If you're a gorehound, be warned: for a slasher movie, there's not much on show here. Most of the violence happens off-screen. `The Funhouse' relies more on atmosphere for its chills and in this respect it achieves what it sets out to do. It does come a little unstuck with its lack of character development, and because we don't know enough about the characters' backgrounds, it's difficult to care overly about them on a personal level. Nevertheless, this is an effective piece of horror entertainment. It's a pity that the DVD includes no bonus material.

Sex Hex [DVD] [Region 1] [US Import] [NTSC]
Sex Hex [DVD] [Region 1] [US Import] [NTSC]

5 of 5 people found the following review helpful
4.0 out of 5 stars Under Her Spell, 26 Dec. 2007
Although this is not quite a sequel to George Freeway's "My Vampire Lover" (a.k.a. "K-Sex"), there are parallels that suggest that the original film's premise, a lesbian vampire preying on unsuspecting young women, has evolved a little. Chip the cable guy has morphed into Carl the ex-cable guy, now vampire hunter. Carl is played by Clancy Fitzsimmons (a.k.a. John Fedele) who turns in an impressively manic performance. "Sex Hex" is also written and directed by George Freeway who, as in "My Vampire Lover", also has a minor role in the proceedings here.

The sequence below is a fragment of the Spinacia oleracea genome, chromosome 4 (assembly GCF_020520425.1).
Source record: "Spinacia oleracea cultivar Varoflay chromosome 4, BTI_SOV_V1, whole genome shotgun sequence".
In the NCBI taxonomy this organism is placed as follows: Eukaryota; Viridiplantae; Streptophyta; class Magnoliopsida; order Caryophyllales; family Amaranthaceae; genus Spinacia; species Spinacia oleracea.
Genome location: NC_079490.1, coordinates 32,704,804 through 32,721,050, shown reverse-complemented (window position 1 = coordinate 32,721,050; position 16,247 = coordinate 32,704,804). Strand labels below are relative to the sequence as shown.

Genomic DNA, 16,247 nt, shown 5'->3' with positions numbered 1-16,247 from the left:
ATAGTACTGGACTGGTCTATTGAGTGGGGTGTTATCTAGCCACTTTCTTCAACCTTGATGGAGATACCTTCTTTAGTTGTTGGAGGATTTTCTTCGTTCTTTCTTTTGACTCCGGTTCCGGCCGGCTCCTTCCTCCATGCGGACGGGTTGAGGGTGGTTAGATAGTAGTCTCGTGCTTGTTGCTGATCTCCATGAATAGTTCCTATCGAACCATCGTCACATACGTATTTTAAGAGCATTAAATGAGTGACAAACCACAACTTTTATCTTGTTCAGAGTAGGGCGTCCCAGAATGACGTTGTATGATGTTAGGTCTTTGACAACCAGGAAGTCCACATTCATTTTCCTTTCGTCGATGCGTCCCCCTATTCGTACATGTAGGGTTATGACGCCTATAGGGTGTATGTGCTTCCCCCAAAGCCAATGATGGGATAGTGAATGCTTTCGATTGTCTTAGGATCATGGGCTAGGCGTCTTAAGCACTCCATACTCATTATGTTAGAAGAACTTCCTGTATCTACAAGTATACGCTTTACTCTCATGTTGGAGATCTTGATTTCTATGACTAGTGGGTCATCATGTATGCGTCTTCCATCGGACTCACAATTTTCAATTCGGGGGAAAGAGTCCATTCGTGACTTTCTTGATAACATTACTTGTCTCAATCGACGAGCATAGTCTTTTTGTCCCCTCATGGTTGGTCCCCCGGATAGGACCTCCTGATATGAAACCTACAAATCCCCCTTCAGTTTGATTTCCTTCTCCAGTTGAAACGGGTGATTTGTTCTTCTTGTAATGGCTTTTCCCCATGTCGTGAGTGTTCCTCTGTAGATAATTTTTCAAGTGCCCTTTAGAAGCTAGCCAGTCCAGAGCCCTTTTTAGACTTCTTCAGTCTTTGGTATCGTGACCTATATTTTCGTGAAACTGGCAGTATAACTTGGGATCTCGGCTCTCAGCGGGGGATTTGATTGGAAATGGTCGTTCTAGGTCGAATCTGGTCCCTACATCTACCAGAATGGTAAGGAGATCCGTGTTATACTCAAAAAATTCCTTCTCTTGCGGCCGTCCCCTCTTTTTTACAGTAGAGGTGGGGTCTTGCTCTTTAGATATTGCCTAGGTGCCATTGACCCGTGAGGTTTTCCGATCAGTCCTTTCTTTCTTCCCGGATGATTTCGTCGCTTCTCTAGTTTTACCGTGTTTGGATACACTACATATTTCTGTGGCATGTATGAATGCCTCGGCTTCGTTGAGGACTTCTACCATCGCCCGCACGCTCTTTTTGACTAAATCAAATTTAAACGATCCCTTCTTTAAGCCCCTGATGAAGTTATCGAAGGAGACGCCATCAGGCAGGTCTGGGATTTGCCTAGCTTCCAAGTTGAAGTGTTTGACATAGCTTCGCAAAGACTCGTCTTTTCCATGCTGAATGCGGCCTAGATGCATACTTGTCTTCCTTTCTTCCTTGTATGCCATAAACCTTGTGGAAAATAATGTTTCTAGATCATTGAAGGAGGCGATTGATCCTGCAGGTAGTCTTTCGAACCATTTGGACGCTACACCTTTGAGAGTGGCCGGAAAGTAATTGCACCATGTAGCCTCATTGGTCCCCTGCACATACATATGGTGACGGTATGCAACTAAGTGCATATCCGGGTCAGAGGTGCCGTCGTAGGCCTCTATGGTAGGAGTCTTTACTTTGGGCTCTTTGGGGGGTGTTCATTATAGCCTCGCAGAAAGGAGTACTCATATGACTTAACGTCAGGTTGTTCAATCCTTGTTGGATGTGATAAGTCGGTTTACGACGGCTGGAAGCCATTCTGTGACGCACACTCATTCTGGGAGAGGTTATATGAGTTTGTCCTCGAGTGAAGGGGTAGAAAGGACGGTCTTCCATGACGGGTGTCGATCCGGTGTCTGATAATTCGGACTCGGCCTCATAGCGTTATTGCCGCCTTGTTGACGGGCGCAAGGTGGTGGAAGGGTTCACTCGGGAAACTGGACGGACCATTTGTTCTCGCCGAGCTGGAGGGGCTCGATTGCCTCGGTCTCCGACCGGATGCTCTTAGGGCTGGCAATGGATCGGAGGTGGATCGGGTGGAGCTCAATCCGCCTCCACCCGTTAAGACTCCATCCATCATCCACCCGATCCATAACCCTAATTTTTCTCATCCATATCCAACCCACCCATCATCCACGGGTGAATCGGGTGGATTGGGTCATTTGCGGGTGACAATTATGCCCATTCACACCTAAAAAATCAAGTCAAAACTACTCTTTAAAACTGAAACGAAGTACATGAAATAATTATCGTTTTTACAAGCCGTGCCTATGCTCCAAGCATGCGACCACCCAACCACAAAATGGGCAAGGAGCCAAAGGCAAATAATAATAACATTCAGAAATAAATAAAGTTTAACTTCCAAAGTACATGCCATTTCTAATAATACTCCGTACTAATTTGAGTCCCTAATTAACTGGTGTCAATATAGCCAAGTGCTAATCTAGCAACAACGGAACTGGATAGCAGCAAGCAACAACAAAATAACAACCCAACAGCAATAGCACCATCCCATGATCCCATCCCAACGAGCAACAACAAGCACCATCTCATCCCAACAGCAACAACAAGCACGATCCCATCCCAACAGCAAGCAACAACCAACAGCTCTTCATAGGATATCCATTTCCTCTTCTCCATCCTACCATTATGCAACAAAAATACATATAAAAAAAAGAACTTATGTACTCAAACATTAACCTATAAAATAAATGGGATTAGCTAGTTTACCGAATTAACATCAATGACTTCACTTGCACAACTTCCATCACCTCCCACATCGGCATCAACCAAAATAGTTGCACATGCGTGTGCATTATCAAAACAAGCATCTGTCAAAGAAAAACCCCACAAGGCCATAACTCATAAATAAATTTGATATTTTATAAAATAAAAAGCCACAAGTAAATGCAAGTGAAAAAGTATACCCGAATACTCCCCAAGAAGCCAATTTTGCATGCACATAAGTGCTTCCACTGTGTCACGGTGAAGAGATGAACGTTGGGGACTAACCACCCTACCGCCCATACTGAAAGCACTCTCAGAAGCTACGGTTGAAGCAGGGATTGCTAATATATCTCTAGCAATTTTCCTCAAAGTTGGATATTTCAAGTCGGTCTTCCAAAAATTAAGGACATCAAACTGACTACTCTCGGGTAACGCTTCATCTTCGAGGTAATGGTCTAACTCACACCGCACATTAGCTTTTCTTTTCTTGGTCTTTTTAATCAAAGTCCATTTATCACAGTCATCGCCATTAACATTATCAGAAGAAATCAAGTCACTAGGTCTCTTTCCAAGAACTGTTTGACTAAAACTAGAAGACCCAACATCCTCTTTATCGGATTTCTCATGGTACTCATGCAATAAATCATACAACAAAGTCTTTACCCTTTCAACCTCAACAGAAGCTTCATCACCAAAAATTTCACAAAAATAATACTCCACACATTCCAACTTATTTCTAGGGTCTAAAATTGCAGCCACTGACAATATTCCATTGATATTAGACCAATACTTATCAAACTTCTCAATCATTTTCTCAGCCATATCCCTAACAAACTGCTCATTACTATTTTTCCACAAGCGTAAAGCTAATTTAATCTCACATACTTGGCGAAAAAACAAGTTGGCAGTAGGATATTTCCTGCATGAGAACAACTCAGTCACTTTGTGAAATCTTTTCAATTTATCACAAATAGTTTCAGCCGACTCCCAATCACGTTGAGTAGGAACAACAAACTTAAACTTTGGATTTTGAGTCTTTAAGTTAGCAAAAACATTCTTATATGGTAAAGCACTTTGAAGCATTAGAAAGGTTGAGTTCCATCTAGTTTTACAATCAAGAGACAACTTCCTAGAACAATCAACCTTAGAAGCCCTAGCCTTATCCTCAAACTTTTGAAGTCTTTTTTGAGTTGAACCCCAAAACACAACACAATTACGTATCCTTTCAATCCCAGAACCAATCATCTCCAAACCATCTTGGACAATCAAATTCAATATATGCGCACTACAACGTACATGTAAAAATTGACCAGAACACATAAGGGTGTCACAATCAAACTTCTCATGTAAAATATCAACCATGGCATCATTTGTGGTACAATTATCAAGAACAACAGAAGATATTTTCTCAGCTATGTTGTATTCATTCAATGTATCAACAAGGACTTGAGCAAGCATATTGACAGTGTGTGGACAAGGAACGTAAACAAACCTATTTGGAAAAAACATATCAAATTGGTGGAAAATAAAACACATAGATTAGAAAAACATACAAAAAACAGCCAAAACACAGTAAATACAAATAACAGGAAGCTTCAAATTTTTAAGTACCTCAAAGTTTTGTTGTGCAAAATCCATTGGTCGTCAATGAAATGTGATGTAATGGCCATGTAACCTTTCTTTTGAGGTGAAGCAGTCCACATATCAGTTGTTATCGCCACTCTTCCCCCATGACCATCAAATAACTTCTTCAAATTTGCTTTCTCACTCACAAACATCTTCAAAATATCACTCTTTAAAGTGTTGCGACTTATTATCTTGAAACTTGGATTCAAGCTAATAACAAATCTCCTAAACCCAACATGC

Sabrina Faire takes the lead as the mysterious Diane. A seemingly innocent secretary, she is in fact a vampire who satiates herself by gorging on the psychic sexual energy of her victims. To this end we have Jackie Stevens, AJ Khan, Darian Caine, Sativa Verte and Molly Heartbreaker as her unwitting prey. Diane is seen at various points topping up her power by means of ritualistic witchery. Thus powered up, she is able to telepathically pair her victims up for lesbian capers that we can all enjoy. Unless, of course, you prefer your lesbian vampire stories to be a little more traditional. There are no fangs, no blood, and our leading vamp takes no part in the couplings that she arranges. She's quite the voyeur, though, and she takes her clothes off quite frequently, too.

All the aforementioned ladies are lovely to behold, but the sex scenes are marred by the overuse of soft filter. This has the effect of blurring too much of the picture frame. Although the action is not impeded by this, it is disconcerting at times. I wish makers of sex films would stop with the visual effects: that's not why we buy them, guys.

As for the comedy, John Fedele is quite adept at this having had bags of experience on many of Seduction Cinema's offerings, both as an actor and as a director of photography. He is particularly good at playing the socially awkward, nitwit (see "Vampires Seduction", "Vampire Vixens" and "Mistress of Frankenstein" for other examples of this). In "Sex Hex", he can be seen hurling sexual obscenities at his pencil sharpener. . . .